But it is the main drive trouble after all which is the cause of the principal protest from the riders. On June 27th the Commissioners reduced the time limit when the bicyclists are shut out by one hour, extending the open season from 11 A. M. until noon, and making the rule apply only to days when the band plays in the music stand.

In insisting upon the closed hours for the liveliest portion of the main drive Commissioner Stow insisted that the rule was necessary in order to protect the women and children who throng the place while the music is booming and throbbing. As to the Stow lake roads, he said the driveways were narrow and the chances for accident many, so he wouldn't risk the scaring of horses by the silent machines.


At all this the riders laugh. They say that the old bugaboo about wheelmen riding down women and children is a thing of the past, having vanished with other ghosts and hobgoblins. They insist that the bicyclist is far more careful than the horseman, that he has far more control over his machine than the driver has over his horse, and that the danger of injury to women and children is not one-tenth as great as the danger from horse-drawn vehicles. Back of this, they say that the number of bicycles in the Park is nearly or quite as great on a pleasant day as the number of horses, so they cry out that in a land the government of which is supposed to be founded on the doctrine of equal rights to all and special privileges to none, they should be given an equal chance with the riders and drivers of horses.

The bicyclists further contend that horses are no longer afraid of their machines - that is, horses which do not shy at shadows, bits of paper and waving branches. They contend that such nervous animals should not be permitted in the Park anyhow, as they menace life and endanger limb.

Most of them say they don't want to go near the concourse on music days, because the danger to themselves and their machines would be too great. But they do want the freedom of the main drive, and incidentally would like the privileges of spinning around Stow lake.


The horsemen, however, sing an entirely different song. They don't like the bicycle. They fear the awkward rider. They shudder at the cyclists who do not keep to the right of the road. They dread the man who bolts full tilt around the corner, and hate the sprinter who comes up softly from behind and shaves by.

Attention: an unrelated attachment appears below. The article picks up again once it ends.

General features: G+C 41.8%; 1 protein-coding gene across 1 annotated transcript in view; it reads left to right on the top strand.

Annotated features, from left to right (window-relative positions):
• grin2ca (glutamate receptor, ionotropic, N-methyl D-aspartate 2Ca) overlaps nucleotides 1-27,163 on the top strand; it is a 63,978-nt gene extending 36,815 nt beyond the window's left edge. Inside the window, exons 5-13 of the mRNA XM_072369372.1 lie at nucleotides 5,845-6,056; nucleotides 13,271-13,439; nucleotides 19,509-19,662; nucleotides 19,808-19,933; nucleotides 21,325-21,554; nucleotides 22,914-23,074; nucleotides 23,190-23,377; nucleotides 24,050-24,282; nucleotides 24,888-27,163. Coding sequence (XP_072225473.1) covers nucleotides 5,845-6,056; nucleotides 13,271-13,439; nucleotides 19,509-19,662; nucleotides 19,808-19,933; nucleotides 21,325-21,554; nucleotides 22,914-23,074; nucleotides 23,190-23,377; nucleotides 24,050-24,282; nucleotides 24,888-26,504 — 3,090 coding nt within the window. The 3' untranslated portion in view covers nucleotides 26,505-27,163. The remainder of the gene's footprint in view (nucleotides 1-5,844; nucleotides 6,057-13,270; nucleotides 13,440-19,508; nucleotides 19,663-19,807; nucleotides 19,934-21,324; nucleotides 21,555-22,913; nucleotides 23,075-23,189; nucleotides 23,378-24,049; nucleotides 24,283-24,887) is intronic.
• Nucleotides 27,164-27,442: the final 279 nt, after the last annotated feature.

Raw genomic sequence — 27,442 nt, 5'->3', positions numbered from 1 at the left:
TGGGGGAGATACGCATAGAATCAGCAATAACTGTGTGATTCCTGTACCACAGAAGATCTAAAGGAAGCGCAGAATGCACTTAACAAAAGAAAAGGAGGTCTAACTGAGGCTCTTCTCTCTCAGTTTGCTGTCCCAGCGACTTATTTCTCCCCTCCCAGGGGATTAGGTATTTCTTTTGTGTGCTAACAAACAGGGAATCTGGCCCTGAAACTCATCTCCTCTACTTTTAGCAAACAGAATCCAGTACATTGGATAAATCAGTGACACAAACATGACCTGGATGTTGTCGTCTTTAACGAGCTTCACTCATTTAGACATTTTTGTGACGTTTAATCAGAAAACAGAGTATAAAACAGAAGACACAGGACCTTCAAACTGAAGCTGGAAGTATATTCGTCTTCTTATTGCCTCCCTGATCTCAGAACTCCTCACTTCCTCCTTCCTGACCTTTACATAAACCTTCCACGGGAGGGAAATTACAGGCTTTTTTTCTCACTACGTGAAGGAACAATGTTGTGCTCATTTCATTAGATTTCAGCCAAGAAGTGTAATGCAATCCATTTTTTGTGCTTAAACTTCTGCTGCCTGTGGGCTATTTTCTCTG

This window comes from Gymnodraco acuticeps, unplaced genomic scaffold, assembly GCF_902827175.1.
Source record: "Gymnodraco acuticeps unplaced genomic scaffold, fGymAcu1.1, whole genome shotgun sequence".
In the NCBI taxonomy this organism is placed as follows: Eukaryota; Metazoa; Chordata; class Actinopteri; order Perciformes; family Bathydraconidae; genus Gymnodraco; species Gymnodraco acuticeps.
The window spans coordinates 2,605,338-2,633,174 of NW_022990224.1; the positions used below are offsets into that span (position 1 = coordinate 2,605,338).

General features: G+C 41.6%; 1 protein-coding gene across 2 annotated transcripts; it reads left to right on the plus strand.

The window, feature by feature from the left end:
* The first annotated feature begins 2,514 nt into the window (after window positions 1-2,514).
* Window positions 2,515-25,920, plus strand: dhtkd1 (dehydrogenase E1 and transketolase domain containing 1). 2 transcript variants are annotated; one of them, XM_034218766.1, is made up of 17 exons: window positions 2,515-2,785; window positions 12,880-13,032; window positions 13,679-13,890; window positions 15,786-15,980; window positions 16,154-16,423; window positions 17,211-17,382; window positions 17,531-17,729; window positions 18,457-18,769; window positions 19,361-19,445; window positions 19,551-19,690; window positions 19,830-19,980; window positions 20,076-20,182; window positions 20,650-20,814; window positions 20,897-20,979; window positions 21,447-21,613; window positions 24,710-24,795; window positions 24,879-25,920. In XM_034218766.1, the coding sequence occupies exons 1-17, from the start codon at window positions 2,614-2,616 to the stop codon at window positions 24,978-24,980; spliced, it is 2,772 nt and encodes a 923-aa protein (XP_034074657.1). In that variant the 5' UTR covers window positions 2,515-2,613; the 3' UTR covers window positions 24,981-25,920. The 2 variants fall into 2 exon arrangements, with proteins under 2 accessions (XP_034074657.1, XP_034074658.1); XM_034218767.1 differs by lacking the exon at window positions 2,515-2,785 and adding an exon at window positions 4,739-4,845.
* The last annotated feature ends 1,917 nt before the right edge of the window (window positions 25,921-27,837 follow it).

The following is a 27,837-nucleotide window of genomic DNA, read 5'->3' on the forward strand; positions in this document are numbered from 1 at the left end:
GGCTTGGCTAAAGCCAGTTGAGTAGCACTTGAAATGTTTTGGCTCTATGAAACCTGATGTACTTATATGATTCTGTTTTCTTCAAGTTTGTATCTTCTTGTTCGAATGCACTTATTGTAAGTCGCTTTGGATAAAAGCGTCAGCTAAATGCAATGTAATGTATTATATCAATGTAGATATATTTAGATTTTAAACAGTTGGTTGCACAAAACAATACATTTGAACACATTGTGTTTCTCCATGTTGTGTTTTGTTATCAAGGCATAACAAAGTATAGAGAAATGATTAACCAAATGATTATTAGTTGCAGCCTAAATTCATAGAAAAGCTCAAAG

Generally they admit that the bicycle rider has rights, though they dislike his machine, but they do not want him given any more liberties than he now has. They think he would be a menace on the main drive when it is crowded on music days, and a positive danger in or about the concourse.

Park Commissioner Stow stoutly holds with the horsemen, and will fight Tum Suden's efforts to force the Commissioners to revoke the restrictions.


"Bicycles are a nuisance when you got them around where horses are,” said Jesse Potter, manager for Miller & Lux. "You can't stop some horses being afraid of those shining wheels, and even when a horse is well behaved and sober minded, he is more than likely to bolt when a rider creeps up on him without any warning in the way of sound and then flashes past his astonished eyes."

Mr. Potter drives the fastest team that goes over the road, Bloomfield Boy and Charley C., both being able to trot in less than 2:20. Every day nearly he drives in the Park and has had a number of adventures with wheelmen, none of which, however, resulted very disastrously.

"The trouble with these riders," he went on, "is that they don't keep on the right side of the road. When you see a bicycle coming toward you, you have no idea whether its owner intends passing you on the right or left side. They are just as likely as not to run plump into you, scare your horse and cause a runaway. I never pull out for any of them anymore. Because I don't they call me a road hog.

"I don't want to deprive bicycle riders of any of the privileges they now enjoy but I certainly think that these riders should do more to make themselves less obnoxious to horsemen. They annoy us a great deal by suddenly shooting around corners in squads of half a dozen. They swing in right ahead of you, and if you can't turn out they keep you very much worried to avoid collisions. It is this sort of thing that I object to.

"What do wheelmen want to go in around the music-stand for, or along the driveway skirting Stow lake? They know that some horses do not like their machines. Now supposing, while hundreds of carriages and horses are standing in the concourse closely packed, a bicycle should come in. One horse, rather more curious or more nervous than the others, would perhaps only throw his head back at the sight of one. This sudden action on his part would scare some other animal, and in an instant tho whole place would be in a frightful uproar and dozens of people would probably be killed, besides it is dangerous for the bicyclist himself to go in among so many horses.